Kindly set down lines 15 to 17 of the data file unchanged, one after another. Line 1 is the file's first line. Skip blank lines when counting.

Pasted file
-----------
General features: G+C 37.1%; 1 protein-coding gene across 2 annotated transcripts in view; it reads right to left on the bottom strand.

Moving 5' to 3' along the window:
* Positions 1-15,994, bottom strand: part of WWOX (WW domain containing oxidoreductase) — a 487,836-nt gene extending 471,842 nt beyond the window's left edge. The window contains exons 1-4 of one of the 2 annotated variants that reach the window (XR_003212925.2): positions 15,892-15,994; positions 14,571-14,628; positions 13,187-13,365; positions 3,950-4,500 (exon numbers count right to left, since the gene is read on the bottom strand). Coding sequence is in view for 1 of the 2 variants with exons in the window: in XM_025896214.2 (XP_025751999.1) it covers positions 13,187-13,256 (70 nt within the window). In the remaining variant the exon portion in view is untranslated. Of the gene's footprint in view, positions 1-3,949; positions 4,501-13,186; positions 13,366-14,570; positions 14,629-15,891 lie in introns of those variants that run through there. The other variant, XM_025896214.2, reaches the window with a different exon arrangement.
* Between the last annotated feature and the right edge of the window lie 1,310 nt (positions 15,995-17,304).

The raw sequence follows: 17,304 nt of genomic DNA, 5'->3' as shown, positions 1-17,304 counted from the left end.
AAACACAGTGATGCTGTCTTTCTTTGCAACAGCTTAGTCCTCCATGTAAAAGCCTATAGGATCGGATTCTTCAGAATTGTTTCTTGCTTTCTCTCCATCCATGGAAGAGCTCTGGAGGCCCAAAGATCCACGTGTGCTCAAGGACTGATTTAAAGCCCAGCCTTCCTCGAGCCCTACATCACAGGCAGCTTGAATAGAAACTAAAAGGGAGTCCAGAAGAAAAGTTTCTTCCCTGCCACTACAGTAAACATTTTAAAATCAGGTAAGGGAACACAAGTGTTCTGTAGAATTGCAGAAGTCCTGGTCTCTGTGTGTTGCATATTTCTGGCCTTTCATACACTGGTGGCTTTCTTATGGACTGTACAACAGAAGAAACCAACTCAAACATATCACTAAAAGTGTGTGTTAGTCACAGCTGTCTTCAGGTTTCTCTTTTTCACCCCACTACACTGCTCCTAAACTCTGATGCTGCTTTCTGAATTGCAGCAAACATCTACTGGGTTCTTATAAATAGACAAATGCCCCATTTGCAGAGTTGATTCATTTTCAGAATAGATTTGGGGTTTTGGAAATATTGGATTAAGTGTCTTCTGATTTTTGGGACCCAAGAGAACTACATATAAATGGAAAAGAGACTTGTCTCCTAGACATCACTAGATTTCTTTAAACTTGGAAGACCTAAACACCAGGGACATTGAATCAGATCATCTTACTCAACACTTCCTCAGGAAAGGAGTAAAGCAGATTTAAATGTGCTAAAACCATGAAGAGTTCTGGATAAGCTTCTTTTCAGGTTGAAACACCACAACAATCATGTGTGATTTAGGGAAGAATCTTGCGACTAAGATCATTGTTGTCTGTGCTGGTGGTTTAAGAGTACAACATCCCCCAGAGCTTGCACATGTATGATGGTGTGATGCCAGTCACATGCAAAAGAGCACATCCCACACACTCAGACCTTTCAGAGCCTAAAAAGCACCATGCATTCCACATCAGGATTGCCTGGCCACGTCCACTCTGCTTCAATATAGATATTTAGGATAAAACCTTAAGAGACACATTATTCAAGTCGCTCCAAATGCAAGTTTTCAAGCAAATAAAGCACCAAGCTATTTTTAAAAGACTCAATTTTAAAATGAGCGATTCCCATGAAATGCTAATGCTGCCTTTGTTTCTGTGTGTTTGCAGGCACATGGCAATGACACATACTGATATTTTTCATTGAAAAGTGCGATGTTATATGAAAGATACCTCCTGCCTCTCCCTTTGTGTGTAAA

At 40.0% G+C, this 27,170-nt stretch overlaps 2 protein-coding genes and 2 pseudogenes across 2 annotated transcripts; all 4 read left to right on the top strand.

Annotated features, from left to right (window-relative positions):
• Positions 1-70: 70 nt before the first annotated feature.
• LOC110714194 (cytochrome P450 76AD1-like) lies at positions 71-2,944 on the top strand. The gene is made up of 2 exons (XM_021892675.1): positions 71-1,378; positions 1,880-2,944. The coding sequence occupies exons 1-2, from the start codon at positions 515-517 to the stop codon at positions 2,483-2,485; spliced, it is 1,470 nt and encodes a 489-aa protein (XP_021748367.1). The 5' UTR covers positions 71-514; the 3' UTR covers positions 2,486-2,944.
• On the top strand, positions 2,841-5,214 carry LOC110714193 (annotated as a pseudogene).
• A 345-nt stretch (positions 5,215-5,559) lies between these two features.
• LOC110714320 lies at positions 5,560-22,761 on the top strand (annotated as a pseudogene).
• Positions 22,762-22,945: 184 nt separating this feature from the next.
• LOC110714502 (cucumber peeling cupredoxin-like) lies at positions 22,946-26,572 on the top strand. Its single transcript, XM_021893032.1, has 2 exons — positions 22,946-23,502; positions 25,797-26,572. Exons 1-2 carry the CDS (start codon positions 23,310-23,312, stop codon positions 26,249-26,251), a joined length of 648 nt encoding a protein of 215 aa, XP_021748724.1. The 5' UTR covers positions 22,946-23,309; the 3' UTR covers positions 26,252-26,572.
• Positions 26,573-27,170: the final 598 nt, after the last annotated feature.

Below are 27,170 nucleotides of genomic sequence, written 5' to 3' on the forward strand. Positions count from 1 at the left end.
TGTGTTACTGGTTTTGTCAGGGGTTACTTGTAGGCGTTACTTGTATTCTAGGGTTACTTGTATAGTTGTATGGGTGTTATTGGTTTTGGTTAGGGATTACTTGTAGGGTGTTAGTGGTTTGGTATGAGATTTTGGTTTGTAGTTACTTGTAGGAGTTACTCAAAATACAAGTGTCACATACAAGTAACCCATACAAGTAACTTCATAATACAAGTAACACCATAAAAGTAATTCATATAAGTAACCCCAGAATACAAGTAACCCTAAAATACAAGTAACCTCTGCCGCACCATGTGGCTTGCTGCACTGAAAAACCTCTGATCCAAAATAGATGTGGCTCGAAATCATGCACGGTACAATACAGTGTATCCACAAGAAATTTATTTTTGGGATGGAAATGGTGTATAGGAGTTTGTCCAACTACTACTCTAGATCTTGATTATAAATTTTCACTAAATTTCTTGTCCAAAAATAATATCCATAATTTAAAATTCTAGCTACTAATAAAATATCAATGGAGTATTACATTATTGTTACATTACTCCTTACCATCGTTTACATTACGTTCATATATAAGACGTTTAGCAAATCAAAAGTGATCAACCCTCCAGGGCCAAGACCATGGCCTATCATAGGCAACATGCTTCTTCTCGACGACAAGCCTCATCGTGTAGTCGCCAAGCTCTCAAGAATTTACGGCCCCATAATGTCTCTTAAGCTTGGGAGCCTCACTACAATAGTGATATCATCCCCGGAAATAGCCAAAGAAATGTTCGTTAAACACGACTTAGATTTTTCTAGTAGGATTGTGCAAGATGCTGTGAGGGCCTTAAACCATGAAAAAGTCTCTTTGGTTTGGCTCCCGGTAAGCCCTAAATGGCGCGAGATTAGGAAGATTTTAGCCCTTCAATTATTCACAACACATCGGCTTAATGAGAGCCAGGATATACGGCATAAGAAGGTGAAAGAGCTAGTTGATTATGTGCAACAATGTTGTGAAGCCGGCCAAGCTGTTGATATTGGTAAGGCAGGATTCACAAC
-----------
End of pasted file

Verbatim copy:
• LOC110714502 (cucumber peeling cupredoxin-like) lies at positions 22,946-26,572 on the top strand. Its single transcript, XM_021893032.1, has 2 exons — positions 22,946-23,502; positions 25,797-26,572. Exons 1-2 carry the CDS (start codon positions 23,310-23,312, stop codon positions 26,249-26,251), a joined length of 648 nt encoding a protein of 215 aa, XP_021748724.1. The 5' UTR covers positions 22,946-23,309; the 3' UTR covers positions 26,252-26,572.
• Positions 26,573-27,170: the final 598 nt, after the last annotated feature.

Below are 27,170 nucleotides of genomic sequence, written 5' to 3' on the forward strand. Positions count from 1 at the left end.